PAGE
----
November 2015

STUART MORGAN GOLF
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Clubhead speed

 

 

We are infatuated with clubhead speed. After all, the more we have, the longer we can hit the ball. I've been teaching for 21 years and I've never had a student who didn't want to hit it longer. So let's think about the word clubhead speed. The key part of the word is head. We are trying to move that head as fast as possible yet I see people pulling on the grip or handle end instead. We are consumed with lag which, as I define it, means the clubhead trails the handle.  

Try this for me. Take an alignment rod and hold it with your trail hand. Now swing it as fast as possible and make the loudest swish you can. Keep doing this until you can really hear the speed. Are you throwing or pulling to generate the loud swish? You will find that you are throwing early to increase the volume. Now try to make a loud swish by pulling on the top end of the rod. You will find that you can barely make a sound. 

Watch the video at the bottom of this newsletter. Mike Austin shows the key move of throwing with the trail side (his right arm) by taking his left hand off the club and replacing it with a rope. He mentions that the downswing does not start with a pulling motion of the lead arm (his left arm). Look at Vijay in the picture to the left. That right hand looks like someone who has fully thrown from the top. Freddy Couples has this same move and both players are known for having effortless power. 

As a teacher, I realize that there are plenty of left arm pullers out there. They source their power from leverage and using the ground. I also realize that there are many ways to swing successfully. But throwing is a motion that many of us are familiar with by playing other sports such as baseball, basketball or simply skipping a stone. Give throwing a chance and you will find some extra speed in your clubhead. 

 

 

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zander Tip zone

 

 
 
mental game   strategy tip   short game
 

Do you practice for emergencies? In other words, do you practice from bad lies, under trees, out of deep rough, or even out of water hazards? The list of situations you will experience on a golf course are endless which is part of what makes golf so much fun and adventurous. You hear tour players talk about how preparation is the reason they are able to perform and win golf tournaments. Preparation cannot only mean going to the range and hitting 50 six irons to the same target and then 50 drivers to complete your 100 bucket of 100 range balls.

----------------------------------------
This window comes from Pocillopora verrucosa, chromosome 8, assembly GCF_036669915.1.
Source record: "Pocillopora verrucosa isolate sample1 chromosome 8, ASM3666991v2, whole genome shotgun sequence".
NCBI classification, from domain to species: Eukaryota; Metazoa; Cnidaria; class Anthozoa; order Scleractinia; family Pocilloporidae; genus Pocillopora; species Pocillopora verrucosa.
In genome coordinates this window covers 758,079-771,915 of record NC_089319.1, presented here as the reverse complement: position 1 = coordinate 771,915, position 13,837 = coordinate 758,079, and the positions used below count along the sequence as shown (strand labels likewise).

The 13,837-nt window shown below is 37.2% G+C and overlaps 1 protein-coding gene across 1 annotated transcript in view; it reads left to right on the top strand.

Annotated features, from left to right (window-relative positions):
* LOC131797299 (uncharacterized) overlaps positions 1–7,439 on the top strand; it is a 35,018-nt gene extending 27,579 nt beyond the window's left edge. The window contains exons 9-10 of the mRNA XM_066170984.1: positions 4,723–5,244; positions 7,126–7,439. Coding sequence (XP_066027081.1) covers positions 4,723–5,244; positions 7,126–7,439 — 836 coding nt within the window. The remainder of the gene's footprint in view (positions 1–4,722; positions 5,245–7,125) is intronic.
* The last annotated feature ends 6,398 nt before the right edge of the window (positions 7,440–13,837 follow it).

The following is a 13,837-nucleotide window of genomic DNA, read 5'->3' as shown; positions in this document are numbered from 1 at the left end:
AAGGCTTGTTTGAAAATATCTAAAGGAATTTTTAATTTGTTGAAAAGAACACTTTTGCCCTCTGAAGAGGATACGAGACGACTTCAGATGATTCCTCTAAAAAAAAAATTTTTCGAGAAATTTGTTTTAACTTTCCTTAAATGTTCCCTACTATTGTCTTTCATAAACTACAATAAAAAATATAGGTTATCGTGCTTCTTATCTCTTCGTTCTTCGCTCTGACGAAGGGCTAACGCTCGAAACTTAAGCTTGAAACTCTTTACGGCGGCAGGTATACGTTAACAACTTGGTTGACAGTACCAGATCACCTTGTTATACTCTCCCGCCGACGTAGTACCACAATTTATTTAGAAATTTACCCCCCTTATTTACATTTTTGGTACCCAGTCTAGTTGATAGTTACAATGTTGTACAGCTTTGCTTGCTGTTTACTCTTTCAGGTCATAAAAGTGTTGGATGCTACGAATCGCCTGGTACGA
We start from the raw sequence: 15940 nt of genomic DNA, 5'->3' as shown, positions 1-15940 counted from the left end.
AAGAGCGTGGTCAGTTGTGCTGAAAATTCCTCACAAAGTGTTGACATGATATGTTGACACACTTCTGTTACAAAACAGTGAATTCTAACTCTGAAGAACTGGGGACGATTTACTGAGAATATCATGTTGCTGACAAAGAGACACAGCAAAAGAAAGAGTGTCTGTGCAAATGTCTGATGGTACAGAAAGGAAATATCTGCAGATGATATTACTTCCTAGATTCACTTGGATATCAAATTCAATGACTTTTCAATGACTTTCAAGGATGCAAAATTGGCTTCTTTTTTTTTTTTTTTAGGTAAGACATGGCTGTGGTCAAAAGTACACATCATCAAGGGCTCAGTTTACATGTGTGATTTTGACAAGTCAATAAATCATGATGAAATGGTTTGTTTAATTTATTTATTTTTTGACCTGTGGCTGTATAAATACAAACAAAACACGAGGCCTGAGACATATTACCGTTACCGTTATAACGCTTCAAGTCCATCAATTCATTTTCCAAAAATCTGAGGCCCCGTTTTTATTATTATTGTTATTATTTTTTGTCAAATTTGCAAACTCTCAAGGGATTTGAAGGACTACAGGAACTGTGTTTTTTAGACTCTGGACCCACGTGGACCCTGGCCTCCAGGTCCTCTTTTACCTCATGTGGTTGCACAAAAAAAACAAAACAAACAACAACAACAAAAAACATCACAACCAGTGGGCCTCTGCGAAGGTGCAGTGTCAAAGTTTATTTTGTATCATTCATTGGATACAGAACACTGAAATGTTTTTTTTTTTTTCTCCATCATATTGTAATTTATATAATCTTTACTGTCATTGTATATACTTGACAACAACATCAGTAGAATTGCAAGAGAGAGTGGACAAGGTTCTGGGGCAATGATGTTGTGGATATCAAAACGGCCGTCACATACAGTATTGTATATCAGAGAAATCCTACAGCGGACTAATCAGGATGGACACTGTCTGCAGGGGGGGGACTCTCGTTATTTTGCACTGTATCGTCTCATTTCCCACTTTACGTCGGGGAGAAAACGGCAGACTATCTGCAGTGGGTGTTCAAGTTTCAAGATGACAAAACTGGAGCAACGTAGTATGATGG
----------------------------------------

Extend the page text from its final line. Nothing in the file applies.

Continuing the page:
Think about Captain Chesley Sullenberger who was prepared to think clearly enough to land his plane in the Hudson river between two bridges and save everybody on board not to mention people on the ground. This amazing feat did not happen by mistake. He was able to adjust under the ultimate pressure. Think about this next time you pull a ball out of the bucket and give yourself a perfect perched up lie to hit the next shot. Are you really preparing?

 

 

 

 

 

 

Ben Hogan was a great distance wedge player. This was because he hit a lot of punch wedge shots and brought the ball in low. The 60 degree wedge did not exist in his day and if it did, I'm sure Mr. Hogan would have only used it for short chips and pitches around the greens. But for the 30-90 yard wedge shots, he took the less lofted wedge and drove it in low with spin. Mr. Hogan said: " Show me the golfer who hits full wedge shots. I want to play him for money." Enough said!

 

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Great short game players have amazing touch round the greens. You can't have great touch without solid contact. Soft elbows help you make solid contact. I want my students to soften both elbows but particularly the lead arm elbow. Softening your lead arm elbow will help you lower your lead shoulder which tilts your spins slightly towards the target and puts more weight on your lead foot. These are both essential to solid contact. Now make sure they stay soft and bent throughout the motion. My favorite short game player was Seve Ballesteros who was a genius around the greens. I never saw him lock his elbows. Check out the picture of Seve above.  The results speak for themselves. 

 

 

 

 

 

Your tee box